PARIS -- French officials are in tough talks with Airbus Defense & Space for a timely delivery of a more capable "tactical" version of the A400M military transport plane, French Defense Minister Jean-Yves Le Drian said.

"The problem is the company," Le Drian told the defense committee of the lower house National Assembly on Nov. 2, the official minutes of which were recently released. "Today, the A400Ms delivered are not operational – and the problem does not concern just France: that is the case everywhere.

"As this meeting is public, perhaps my remarks will reach Mr. Enders. It can be said that the talks I have with the Airbus executives are … lively."

Tom Enders is chief executive of Airbus group. The Air Force is flying the A400M in its basic version as a cargo plane into secure airbases. 

"I have asked for a plan to catch up, both for the aircraft's capabilities and delivery rate," Le Drian told members of parliament. The delivery delays were unacceptable and the lack of capabilities for parachute drops, self defense and landing on short runways caused concern.

The ministry has reached an agreement for 2016, he said. "I hope it will be upheld," he said. "In any case, we have an extremely close dialog with the company."

France had ordered four Hercules C-130J transport planes to meet urgent requirements and tackle the problems of an aging fleet, but that purchase had not been planned at the outset, he said.

The French Air Force expects to receive by the end of the year six A400Ms of the "tactical" version, Air Chief of Staff Gen. André Lanata told the French Senate Foreign Affairs, Defense and Armed Forces Committee on Oct. 12. Parachute drops are key to that tactical model, he said.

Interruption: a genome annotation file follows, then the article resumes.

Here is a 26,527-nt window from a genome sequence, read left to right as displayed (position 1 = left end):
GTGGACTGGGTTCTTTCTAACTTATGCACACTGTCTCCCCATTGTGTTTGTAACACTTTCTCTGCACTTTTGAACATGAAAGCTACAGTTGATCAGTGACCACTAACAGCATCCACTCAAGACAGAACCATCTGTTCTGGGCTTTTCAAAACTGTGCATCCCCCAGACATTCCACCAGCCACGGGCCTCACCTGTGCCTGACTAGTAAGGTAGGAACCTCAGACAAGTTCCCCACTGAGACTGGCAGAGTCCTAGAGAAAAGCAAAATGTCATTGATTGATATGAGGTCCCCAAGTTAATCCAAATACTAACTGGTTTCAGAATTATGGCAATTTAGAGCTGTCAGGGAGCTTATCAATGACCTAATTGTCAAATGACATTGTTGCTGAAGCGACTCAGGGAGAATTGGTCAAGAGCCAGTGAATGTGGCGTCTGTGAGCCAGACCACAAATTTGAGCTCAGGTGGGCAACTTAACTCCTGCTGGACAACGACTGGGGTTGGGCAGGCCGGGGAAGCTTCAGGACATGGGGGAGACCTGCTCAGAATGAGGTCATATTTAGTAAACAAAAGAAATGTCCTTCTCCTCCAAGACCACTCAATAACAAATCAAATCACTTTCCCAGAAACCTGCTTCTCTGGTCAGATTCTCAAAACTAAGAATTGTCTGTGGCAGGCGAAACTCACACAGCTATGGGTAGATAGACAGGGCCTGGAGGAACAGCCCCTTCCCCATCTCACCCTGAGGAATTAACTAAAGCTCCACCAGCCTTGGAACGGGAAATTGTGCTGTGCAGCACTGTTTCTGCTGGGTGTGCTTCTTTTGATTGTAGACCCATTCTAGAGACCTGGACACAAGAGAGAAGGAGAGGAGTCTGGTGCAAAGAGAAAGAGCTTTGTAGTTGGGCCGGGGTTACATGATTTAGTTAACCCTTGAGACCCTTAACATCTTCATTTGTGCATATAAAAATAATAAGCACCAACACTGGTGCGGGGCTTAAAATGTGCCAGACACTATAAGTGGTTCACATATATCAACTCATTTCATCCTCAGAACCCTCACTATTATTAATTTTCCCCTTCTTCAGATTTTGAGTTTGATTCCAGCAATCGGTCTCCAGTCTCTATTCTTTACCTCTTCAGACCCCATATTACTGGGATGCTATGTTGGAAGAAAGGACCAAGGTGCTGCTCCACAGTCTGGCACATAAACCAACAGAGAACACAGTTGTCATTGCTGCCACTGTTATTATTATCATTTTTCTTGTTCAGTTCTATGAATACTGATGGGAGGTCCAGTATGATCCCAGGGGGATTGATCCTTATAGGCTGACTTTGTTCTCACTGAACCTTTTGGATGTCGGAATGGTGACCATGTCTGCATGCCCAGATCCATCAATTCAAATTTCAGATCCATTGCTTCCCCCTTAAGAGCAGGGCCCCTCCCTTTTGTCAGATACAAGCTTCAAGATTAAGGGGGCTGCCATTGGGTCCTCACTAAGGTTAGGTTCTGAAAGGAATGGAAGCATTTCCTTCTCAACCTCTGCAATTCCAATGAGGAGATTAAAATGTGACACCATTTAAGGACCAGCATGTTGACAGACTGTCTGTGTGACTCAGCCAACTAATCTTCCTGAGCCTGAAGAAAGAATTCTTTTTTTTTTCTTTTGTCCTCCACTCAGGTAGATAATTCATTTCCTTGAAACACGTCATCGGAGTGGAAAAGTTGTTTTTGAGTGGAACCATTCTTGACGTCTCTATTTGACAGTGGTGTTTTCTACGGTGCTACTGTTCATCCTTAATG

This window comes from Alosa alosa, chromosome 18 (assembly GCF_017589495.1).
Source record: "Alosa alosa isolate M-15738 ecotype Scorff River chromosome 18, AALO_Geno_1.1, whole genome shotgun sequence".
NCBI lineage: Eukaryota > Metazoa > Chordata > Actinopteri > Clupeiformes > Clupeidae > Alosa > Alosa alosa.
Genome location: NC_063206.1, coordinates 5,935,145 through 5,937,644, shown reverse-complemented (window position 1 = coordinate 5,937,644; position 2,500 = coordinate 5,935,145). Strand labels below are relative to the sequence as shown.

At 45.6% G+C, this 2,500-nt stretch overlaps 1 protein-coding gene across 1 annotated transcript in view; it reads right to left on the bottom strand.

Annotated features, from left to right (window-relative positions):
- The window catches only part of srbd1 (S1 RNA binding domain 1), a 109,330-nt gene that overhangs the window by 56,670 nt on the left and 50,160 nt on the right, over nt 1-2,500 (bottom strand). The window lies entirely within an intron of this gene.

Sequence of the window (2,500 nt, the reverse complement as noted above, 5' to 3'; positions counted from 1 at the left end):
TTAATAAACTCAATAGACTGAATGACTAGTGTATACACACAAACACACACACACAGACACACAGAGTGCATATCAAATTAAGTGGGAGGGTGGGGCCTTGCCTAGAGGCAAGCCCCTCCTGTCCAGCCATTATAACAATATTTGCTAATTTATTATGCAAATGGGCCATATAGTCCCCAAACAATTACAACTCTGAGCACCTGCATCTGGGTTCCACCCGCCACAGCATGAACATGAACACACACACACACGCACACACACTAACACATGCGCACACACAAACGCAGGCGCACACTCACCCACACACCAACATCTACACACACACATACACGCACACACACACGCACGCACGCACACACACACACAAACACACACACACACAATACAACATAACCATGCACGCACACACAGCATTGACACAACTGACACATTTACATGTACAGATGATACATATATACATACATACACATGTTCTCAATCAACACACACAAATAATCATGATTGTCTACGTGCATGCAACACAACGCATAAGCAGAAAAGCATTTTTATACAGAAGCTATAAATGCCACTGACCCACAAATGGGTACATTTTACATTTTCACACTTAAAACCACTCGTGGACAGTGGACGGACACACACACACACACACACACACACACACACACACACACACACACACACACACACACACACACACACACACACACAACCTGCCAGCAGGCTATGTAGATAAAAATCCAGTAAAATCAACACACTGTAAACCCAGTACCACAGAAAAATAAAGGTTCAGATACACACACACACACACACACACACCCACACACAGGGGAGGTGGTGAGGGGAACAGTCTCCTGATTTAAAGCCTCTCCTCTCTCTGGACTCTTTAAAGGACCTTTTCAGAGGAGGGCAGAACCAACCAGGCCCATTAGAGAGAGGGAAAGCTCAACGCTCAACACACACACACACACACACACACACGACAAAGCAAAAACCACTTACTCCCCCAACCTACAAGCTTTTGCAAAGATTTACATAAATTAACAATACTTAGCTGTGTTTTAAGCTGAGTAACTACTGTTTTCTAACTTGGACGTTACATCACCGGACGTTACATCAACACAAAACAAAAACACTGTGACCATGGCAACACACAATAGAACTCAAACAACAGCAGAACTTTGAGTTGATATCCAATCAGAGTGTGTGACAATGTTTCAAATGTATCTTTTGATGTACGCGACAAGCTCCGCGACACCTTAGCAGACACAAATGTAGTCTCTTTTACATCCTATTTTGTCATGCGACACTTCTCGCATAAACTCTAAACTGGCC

A tactical model is equipped with a protected cabin and a self-defense system to protect the aircrew and aircraft when flying over hostile zones.

"We expect the company concerned to make every single effort to allow us to undertake our very many operational commitments," Lanata said.

The A400M engine is now the major concern for the service, as the motors require an inspection every 80 hours, an unsustainable rate leading to fleet availability shortages, he said.

An interim solution to the engine will be delivered between now and Spring 2017 until a permanent remedy is ready, which will make the situation manageable – which it is not right now, he said.

Airbus D&S declined comment on the issue.

Of the six tactical aircraft, three will be new units and three will be retrofits of the A400M aircraft already in service with the Air Force. The service flies eight of these as cargo lifters into secure areas.

France was the first country to receive a tactical version with the June 8 delivery to the Direction Générale de l'Armement procurement office. That plane included cockpit protection for the flight crew, among the contracted tactical capabilities.

The engine problems stem from the Avio propeller gearbox on the TP400-D6 engine from Europrop International, a consortium comprising ITP, MTU Aero Engines, Rolls-Royce and Safran Aircraft Engines.

Avio and its parent General Electric are delivering a modified pinion on the gearbox to fix cracks detected on the gearbox.

Airbus announced July 27 a further €1 billion ($1.1 billion) of financial charges on the A400M program due to the problems on the engine and fuselage. That came on top of €5 billion of charges previously booked for work on the airlifter.

The French Air Force has asked for the A400M to drop a full complement of 116 paratroopers jumping from both sides of the fuselage, with 58 from each side door. The requirements also include refueling helicopters in-flight and self-defense equipment. The service expects to have 11 units by the end of the year, with the three new units boosting the present eight-strong fleet.

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